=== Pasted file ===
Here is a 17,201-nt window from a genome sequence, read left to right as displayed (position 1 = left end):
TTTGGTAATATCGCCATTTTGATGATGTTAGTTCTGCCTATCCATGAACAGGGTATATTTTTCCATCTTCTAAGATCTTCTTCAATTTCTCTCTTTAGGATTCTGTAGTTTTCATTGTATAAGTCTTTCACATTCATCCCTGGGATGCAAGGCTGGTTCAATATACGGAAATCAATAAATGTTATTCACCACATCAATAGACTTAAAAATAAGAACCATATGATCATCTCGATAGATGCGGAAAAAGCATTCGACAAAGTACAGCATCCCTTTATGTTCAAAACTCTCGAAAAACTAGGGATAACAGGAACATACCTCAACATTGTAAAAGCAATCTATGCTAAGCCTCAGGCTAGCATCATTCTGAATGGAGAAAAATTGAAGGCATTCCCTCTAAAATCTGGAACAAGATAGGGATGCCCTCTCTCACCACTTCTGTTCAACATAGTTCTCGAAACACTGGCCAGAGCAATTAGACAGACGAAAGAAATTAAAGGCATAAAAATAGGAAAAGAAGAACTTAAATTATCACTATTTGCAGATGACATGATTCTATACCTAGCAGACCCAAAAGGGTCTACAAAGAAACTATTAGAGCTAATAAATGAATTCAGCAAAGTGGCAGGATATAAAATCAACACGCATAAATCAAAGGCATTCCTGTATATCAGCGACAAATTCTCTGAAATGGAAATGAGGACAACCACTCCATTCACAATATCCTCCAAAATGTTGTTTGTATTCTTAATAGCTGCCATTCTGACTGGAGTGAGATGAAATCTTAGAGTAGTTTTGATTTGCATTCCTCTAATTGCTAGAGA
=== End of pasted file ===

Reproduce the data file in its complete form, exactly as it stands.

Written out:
Here is a 17,201-nt window from a genome sequence, read left to right as displayed (position 1 = left end):
TTTGGTAATATCGCCATTTTGATGATGTTAGTTCTGCCTATCCATGAACAGGGTATATTTTTCCATCTTCTAAGATCTTCTTCAATTTCTCTCTTTAGGATTCTGTAGTTTTCATTGTATAAGTCTTTCACATTCATCCCTGGGATGCAAGGCTGGTTCAATATACGGAAATCAATAAATGTTATTCACCACATCAATAGACTTAAAAATAAGAACCATATGATCATCTCGATAGATGCGGAAAAAGCATTCGACAAAGTACAGCATCCCTTTATGTTCAAAACTCTCGAAAAACTAGGGATAACAGGAACATACCTCAACATTGTAAAAGCAATCTATGCTAAGCCTCAGGCTAGCATCATTCTGAATGGAGAAAAATTGAAGGCATTCCCTCTAAAATCTGGAACAAGATAGGGATGCCCTCTCTCACCACTTCTGTTCAACATAGTTCTCGAAACACTGGCCAGAGCAATTAGACAGACGAAAGAAATTAAAGGCATAAAAATAGGAAAAGAAGAACTTAAATTATCACTATTTGCAGATGACATGATTCTATACCTAGCAGACCCAAAAGGGTCTACAAAGAAACTATTAGAGCTAATAAATGAATTCAGCAAAGTGGCAGGATATAAAATCAACACGCATAAATCAAAGGCATTCCTGTATATCAGCGACAAATTCTCTGAAATGGAAATGAGGACAACCACTCCATTCACAATATCCTCCAAAATGTTGTTTGTATTCTTAATAGCTGCCATTCTGACTGGAGTGAGATGAAATCTTAGAGTAGTTTTGATTTGCATTCCTCTAATTGCTAGAGA